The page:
Membrane distillation crystallisation (MDC) can be used to recover crystalline products from solutions. MDC of a concentrated solution of magnesium sulphate of 375 g/l was investigated. It was found that the MDC of epsomite was achievable at a feed temperature of only 33 °C and a distillate temperature of approximately 17 °C. The orthorhombic crystals were formed at a growth rate of 1.6 × 10-8 m s-1. The transmembrane flux was then measured for the membrane distillation (MD) of two concentrated solutions of mixed electrolytes, MgSO4 and NaCl with concentrations of 225 and 225 g/l, respectively, for one mix; and 275 and 137.5 g/l, respectively, for the other mix. For the mixtures of salts, only sodium chloride was precipitated while magnesium sulphate remained in solution but increased in concentration. The geochemical equilibrium speciation program, PHRQPITZ, was used to determine solution activities. These results were verified by experimental vapour pressure values determined by dynamic vapour-liquid equilibrium (VLE) experiments to calculate the vapour pressures of the solution (and hence driving force) at each stage during the distillation. The accountability of water activities showed how the trend of decreasing flux fitted with that of the driving force for the distillation process. When operated in batch concentration mode the flux and driving force showed a constant initial rise (due to stabilisation of temperature and concentration profiles and fluid dynamics inside the module) after which it plateaus off before rapidly declining. Preliminary computer modelling has demonstrated how the understanding of membrane distillation processes can be improved by being able to predict driving forces.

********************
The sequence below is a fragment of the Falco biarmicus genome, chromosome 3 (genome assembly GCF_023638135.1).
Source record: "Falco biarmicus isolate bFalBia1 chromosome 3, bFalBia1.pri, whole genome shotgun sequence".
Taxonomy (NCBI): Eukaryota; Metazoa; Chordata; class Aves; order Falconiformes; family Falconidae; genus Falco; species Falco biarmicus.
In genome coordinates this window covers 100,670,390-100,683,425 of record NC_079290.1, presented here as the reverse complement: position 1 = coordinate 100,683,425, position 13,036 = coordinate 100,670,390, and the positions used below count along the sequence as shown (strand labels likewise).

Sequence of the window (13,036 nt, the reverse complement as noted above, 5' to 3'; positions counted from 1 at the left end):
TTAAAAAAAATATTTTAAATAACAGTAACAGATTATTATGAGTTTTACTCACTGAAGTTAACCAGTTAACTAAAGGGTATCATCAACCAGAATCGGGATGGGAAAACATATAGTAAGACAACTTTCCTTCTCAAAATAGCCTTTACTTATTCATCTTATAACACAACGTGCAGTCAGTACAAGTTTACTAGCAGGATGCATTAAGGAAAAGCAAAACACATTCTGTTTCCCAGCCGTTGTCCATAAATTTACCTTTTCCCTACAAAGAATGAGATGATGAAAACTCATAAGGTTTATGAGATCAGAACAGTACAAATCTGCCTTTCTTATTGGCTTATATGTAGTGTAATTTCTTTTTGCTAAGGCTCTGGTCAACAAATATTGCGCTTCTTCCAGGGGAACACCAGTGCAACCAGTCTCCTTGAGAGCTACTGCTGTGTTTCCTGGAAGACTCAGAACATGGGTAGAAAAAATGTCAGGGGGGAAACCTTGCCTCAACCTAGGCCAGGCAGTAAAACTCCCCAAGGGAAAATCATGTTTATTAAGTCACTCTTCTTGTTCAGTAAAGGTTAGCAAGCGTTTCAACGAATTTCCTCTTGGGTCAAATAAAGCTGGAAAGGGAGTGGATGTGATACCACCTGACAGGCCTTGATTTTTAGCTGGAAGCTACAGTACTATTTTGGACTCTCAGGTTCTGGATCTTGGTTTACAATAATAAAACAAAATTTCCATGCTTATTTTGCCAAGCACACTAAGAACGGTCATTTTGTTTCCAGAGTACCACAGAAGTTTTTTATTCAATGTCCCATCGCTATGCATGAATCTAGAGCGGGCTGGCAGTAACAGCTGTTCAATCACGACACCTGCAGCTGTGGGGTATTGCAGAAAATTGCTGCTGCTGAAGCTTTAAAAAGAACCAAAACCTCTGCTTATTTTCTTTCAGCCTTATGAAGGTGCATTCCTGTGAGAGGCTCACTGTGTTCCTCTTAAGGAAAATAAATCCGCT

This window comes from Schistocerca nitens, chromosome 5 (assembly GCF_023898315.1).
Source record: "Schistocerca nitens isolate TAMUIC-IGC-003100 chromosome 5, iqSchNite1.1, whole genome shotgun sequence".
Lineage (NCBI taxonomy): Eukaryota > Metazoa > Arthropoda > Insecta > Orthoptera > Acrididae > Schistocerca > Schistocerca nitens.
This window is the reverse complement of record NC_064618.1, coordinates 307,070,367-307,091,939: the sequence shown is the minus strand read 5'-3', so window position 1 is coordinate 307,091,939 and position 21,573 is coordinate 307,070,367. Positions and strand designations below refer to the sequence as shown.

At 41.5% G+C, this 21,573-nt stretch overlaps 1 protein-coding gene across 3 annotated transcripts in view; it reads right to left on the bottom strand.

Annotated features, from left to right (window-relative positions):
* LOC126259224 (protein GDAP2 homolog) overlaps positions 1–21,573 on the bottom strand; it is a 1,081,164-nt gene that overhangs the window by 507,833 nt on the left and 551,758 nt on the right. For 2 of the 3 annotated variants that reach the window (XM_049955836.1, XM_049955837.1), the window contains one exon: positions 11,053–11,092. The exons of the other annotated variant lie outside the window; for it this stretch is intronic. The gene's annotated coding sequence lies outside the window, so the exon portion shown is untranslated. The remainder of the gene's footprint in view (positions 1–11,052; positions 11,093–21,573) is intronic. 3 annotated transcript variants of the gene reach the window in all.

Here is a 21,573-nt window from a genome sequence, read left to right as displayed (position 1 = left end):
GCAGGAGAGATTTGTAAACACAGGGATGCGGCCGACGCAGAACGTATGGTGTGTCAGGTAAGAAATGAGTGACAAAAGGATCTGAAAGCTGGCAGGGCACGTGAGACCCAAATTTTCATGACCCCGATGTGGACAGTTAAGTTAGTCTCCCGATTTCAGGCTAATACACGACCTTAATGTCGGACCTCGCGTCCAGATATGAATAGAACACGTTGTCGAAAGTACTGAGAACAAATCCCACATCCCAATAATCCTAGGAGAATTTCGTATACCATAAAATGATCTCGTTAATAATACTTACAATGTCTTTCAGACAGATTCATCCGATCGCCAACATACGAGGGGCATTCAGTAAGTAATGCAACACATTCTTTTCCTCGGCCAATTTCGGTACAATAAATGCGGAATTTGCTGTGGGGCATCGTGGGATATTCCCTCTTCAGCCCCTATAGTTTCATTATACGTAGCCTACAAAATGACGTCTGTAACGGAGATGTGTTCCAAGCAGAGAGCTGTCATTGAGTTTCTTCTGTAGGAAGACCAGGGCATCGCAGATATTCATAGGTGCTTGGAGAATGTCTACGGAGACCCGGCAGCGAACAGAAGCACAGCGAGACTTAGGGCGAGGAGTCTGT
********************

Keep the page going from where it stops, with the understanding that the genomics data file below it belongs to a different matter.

Membrane distillation of concentrated brines — Role of water activities in the evaluation of driving force

CURCIO, EFREM;
2006

Abstract

Membrane distillation crystallisation (MDC) can be used to recover crystalline products from solutions. MDC of a concentrated solution of magnesium sulphate of 375 g/l was investigated. It was found that the MDC of epsomite was achievable at a feed temperature of only 33 °C and a distillate temperature of approximately 17 °C. The orthorhombic crystals were formed at a growth rate of 1.6 × 10-8 m s-1. The transmembrane flux was then measured for the membrane distillation (MD) of two concentrated solutions of mixed electrolytes, MgSO4 and NaCl with concentrations of 225 and 225 g/l, respectively, for one mix; and 275 and 137.5 g/l, respectively, for the other mix. For the mixtures of salts, only sodium chloride was precipitated while magnesium sulphate remained in solution but increased in concentration. The geochemical equilibrium speciation program, PHRQPITZ, was used to determine solution activities. These results were verified by experimental vapour pressure values determined by dynamic vapour-liquid equilibrium (VLE) experiments to calculate the vapour pressures of the solution (and hence driving force) at each stage during the distillation. The accountability of water activities showed how the trend of decreasing flux fitted with that of the driving force for the distillation process. When operated in batch concentration mode the flux and driving force showed a constant initial rise (due to stabilisation of temperature and concentration profiles and fluid dynamics inside the module) after which it plateaus off before rapidly declining. Preliminary computer modelling has demonstrated how the understanding of membrane distillation processes can be improved by being able to predict driving forces.
Membrane distillation, Crystallisation, Flux decline, Vapour pressure
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Utilizza questo identificativo per citare o creare un link a questo documento: http://hdl.handle.net/20.500.11770/145967
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